As an aspiring 17 year old musician living in Oakland TOWER OF POWER founder Emilio Castillo had a rather modest dream for his career.

 

“When I started out in 1968 there was a band called The Spiders we used to go see that got a gig in Sacramento,” recalled Castillo, the long-time tenor/saxophonist and sometime vocalist for this internationally acclaimed American R&B-based band. “I thought ‘man, if I could just get to Sacramento I will have made it.’ It didn’t seem doable. But I have so far exceeded my wildest dreams.”

 

Looking back on his storied career, Castillo says he’s “as amazed as everyone else” that Tower of Power will be celebrating 50 years as a collective when they hit the stage at FirstOntario PAC. The band’s on-going popularity is certainly no accident. As a recording act Tower of Power has landed a total of nine songs on the Billboard Hot 100, including “You’re Still a Young Man,” “So Very Hard To Go,” “Soul With a Capital S” and “Don’t Change Horses (In The Middle of a Stream)”.

However, it’s the versatility of the Tower of Power horn section that has brought them their greatest acclaim. As highly sought out session men, Tower of Power horns have appeared on record or on stage with an incredible list of artists including Otis Reading, Bonnie Raitt, Elton John, Santana, Journey, Rod Stewart and Huey Lewis. It’s safe to say there are few artists that could work successfully with such diverse acts as The Monkees, The Grateful Dead and Poison and still maintain their credibility, and Castillo agrees.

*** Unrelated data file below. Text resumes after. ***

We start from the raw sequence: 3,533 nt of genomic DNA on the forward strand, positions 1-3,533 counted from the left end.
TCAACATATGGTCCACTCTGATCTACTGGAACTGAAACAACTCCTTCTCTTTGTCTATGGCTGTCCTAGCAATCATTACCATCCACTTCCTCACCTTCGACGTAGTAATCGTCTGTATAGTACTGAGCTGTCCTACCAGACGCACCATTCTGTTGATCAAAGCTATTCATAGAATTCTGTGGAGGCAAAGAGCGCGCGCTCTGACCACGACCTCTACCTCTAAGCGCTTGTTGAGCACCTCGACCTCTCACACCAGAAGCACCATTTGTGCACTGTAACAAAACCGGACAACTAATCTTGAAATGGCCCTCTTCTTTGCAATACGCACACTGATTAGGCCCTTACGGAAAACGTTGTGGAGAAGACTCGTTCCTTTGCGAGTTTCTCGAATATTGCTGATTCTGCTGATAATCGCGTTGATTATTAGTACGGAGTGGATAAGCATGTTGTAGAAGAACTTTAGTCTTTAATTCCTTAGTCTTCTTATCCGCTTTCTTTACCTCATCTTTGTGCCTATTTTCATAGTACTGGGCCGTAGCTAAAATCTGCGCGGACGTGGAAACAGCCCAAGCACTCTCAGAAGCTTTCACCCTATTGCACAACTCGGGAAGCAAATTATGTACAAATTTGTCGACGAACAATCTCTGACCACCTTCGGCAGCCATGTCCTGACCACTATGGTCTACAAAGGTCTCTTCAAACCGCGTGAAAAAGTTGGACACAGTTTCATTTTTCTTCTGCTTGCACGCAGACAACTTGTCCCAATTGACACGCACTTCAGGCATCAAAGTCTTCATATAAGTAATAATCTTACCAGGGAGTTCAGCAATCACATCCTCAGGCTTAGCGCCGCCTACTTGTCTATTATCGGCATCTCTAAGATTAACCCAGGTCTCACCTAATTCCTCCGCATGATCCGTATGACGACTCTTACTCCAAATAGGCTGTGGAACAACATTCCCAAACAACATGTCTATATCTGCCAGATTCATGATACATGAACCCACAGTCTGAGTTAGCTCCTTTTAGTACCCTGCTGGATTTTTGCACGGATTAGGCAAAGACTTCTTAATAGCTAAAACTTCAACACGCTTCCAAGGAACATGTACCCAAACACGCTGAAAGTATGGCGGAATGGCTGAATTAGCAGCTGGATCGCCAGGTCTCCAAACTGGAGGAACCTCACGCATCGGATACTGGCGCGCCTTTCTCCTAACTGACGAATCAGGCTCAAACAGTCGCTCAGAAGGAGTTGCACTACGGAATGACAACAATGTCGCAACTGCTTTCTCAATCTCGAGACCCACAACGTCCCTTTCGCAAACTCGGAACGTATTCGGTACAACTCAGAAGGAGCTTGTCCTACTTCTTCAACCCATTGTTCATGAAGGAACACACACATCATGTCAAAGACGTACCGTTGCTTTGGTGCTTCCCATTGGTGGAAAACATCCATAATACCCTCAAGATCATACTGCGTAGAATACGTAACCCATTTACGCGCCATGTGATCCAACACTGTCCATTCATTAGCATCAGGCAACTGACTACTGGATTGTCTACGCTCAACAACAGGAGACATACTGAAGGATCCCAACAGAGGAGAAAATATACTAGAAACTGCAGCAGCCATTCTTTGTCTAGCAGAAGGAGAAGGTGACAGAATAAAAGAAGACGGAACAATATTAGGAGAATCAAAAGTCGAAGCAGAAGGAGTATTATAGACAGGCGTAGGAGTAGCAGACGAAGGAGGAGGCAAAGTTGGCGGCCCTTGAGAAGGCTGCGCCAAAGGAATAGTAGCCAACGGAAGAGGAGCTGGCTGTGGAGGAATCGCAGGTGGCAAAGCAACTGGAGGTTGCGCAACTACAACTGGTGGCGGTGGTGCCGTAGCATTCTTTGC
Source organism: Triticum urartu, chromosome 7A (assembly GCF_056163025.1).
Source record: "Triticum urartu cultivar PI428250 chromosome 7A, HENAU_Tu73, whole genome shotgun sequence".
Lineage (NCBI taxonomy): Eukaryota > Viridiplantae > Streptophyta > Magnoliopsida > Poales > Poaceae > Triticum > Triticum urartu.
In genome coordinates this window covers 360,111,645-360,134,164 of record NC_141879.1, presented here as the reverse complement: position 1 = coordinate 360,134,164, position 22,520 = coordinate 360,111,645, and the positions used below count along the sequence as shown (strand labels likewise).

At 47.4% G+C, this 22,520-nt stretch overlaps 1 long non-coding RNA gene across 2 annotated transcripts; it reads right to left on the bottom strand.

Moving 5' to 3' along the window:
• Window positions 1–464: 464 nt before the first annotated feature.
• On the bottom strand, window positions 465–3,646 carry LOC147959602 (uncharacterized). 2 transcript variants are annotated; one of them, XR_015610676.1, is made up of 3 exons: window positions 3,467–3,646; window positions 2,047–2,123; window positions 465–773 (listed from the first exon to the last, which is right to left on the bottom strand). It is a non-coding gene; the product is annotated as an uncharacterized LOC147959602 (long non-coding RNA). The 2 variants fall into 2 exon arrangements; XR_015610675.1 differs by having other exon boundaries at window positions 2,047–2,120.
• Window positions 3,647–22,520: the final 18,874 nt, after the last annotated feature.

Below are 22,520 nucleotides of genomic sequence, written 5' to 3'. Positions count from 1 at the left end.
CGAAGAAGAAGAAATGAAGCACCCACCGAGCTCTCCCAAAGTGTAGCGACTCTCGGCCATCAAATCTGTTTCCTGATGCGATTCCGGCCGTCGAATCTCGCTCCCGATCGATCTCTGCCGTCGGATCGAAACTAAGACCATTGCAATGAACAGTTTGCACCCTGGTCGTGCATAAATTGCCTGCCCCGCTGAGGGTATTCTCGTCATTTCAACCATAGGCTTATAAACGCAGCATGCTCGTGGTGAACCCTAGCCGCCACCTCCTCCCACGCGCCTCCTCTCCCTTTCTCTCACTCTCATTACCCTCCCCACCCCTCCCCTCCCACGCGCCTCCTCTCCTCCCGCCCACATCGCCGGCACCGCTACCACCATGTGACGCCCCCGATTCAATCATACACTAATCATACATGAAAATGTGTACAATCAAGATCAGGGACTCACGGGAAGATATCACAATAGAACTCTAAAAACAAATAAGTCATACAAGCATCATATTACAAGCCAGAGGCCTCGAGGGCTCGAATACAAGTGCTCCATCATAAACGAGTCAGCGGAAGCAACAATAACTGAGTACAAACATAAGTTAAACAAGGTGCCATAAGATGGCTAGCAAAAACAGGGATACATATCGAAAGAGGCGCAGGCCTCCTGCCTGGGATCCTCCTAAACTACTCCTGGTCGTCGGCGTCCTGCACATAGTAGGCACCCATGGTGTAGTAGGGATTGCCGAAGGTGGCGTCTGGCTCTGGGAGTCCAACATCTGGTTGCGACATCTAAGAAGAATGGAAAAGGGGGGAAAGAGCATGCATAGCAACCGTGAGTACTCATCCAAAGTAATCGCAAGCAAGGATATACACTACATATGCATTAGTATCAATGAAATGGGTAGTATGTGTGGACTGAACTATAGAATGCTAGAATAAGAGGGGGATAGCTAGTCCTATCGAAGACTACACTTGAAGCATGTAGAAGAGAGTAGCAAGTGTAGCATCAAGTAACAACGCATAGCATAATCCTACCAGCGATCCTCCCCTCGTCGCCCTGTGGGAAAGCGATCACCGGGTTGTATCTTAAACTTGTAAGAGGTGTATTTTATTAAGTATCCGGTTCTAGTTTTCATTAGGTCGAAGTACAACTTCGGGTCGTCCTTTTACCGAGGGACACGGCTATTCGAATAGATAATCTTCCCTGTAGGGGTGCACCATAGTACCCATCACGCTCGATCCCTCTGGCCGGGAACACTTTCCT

“Don’t forget Neil Diamond, Aaron Neville and Aerosmith,” laughs Castillo when considering the broad diversity of his collaborations through the years. “When you do sessions like that with famous people you’re there to enhance their product, but also to make your own statement of who you are. We’re Tower of Power horns. We bring that to the table in a big way. We pick our spots so when the horns happen they stick out. It’s huge.”

 

 

For optimum delivery of that sound, Castillo suggests the perfect horn section requires five elements. “The five horn sound, with two saxes, two tenors, plus two trumpets and a baritone sax, there’s nothing you can’t do with that line-up,” he said. “But what truly makes a great horn section is the players.”

 

With their upcoming gig at FirstOntario PAC, Castillo and his talented fellow players in Tower of Power have certainly pushed their dreams far beyond the borders of Sacramento. When it comes to motivating traditionally subdued Canadian audiences into displaying some energy, however, Castillo says the band is well prepared.

 

“I don’t know any polite Canadian audiences. When we play in Canada people go crazy. Going to a Tower of Power show is like going to a James Brown or Prince concert. It’s high energy and high emotion. It’s not only fast dance tunes. It’s also ring your heart out like a rag love songs. It’s an experience. We know how to get an audience on their feet.”